Bathhouse Betty

Remembering when Bette Midler played the bathhouse

It was the early 70s in New York, and a star was about to be born…and bathed.

To be fair, Bette Midler had already graced the Broadway stage before she started performing for gay men at New York’s Continental Baths—she’d played Rivka in Fiddler on the Roof from 1969 to 1970—but she hadn’t yet hit the career heights that would mint her as a star of stage and screen tailor-made for the 70s and 80s.

For the moment, she was known as “Bathhouse Betty,” appearing onstage in a towel to serenade gays between hookups.

This was the golden age of gay bathhouses in New York, a time when the city was chock-a-block with places to meet and mingle, sometimes for anonymous sex, other times for a night of casual fun, and the occasional concert. Continental owner Steve Ostrow had started the endeavor as a way to bring class to what he saw as the historically sleazy, run-down institution of the New York bathhouse, and in some ways he succeeded. Having live performances certainly set the Continental apart, and it wasn’t the only thing. While bathhouses proliferated across the country through the 1970s—one spot in San Francisco even offered rooms with slings for harder trade—they weren’t always gay-owned, and they weren’t always friendly to their queer patrons. In 1971, homosexuality was still illegal in New York, and even at a bathhouse gay men were vulnerable to the usual risks of engaging in sexual acts in semi-private spaces.

But the Continental, with its live performances, DJ slots, and a disco room to encourage dancing, was a cut above. And thanks to surviving footage of Miss Diva herself performing at the fabled baths in 1971, we can see just what an exciting space it was.

The joy at the Continental was clearly on tap, as queer men enjoyed a brief but idyllic period of sex, dancing, and hanging out before the 80s rebranded such spaces as dangerous and even deadly.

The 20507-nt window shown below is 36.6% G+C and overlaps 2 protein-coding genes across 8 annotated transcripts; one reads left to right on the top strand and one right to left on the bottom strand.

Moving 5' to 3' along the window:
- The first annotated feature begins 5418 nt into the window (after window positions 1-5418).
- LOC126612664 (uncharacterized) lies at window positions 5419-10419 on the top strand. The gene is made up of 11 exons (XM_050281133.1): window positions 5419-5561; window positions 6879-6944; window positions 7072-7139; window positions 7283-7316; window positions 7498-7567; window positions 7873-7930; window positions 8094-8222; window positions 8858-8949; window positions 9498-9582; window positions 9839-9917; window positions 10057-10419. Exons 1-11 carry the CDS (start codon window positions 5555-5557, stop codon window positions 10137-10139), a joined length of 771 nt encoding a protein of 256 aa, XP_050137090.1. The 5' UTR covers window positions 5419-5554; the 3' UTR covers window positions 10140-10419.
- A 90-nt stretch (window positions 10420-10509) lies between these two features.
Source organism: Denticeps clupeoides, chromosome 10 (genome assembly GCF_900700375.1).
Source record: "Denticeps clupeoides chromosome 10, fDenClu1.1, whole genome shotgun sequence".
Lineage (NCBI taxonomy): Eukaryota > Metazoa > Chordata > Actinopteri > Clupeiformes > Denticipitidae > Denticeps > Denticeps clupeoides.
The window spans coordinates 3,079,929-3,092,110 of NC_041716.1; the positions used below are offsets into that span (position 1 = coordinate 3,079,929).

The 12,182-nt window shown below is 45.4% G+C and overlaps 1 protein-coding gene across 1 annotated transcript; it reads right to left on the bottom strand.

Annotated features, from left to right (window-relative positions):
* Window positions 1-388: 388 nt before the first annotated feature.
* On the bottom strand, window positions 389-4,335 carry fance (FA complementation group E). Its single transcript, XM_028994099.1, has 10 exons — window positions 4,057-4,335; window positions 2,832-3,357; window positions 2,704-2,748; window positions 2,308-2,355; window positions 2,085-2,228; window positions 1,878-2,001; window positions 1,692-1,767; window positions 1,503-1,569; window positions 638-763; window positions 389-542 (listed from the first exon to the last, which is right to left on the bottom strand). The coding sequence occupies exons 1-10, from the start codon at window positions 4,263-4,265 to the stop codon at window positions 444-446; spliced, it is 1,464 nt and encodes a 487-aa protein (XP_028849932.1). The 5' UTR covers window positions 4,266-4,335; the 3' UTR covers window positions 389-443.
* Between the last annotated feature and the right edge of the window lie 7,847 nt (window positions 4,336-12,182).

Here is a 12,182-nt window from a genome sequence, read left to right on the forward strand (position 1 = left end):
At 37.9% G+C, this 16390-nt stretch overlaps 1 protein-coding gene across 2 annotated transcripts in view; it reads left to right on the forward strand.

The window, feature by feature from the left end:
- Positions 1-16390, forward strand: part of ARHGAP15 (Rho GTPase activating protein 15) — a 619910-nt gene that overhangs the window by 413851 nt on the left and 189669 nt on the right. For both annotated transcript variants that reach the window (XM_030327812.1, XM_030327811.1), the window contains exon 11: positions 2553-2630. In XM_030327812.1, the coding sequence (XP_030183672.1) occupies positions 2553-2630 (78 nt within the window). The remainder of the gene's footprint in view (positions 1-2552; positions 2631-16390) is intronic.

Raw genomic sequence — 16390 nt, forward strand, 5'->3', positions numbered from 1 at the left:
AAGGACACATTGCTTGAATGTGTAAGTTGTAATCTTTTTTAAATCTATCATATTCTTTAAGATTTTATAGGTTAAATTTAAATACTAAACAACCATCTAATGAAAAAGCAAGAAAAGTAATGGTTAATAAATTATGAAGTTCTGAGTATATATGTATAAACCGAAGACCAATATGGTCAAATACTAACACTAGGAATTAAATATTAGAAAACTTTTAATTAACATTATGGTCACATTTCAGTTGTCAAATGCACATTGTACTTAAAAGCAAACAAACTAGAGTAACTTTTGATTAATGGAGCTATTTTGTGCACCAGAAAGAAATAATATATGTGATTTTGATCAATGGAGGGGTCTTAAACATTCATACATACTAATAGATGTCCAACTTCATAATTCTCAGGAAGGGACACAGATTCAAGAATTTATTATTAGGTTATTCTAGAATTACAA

“You don’t understand what it was like in the 70s,” frequent Continental patron David Wallace told the Guardian in a piece about the institution. “There was no such thing as Aids. If you went to the Baths and there were 20 guys in the steam room, half an hour later you came out and you’d had some sexual contact with at least half of the guys in that steam room. And then after another half an hour, I’d go in the Jacuzzi, then I’d go in the sauna, then the whirlpool … By the time I’d left, I’d have had some sexual contact with 150 different people.”

Not only that, but Midler’s performances helped the Continental attract even more talent, like Barry Manilow, The New York Dolls, and the comedian Andy Kaufman. Soon enough, the space was attracting a star roster of guests from Andy Warhol and Rudolph Nureyev to Alfred Hitchcock and Mick Jagger.

But wherever queerness was, danger still followed: policemen would disguise themselves to arrest gay men inside the space, and the bathhouse was subject to frequent raids. Still, the show went on, as it must.

“Despite the way things turned out [with the AIDS crisis],” Midler told the Houston Voice, “I’m still proud of those days [when I got my start singing at the gay bathhouses]. I feel like I was at the forefront of the gay liberation movement, and I hope I did my part to help it move forward. So, I kind of wear the label of ‘Bathhouse Betty’ with pride.”

As you should, Bette. As you should.

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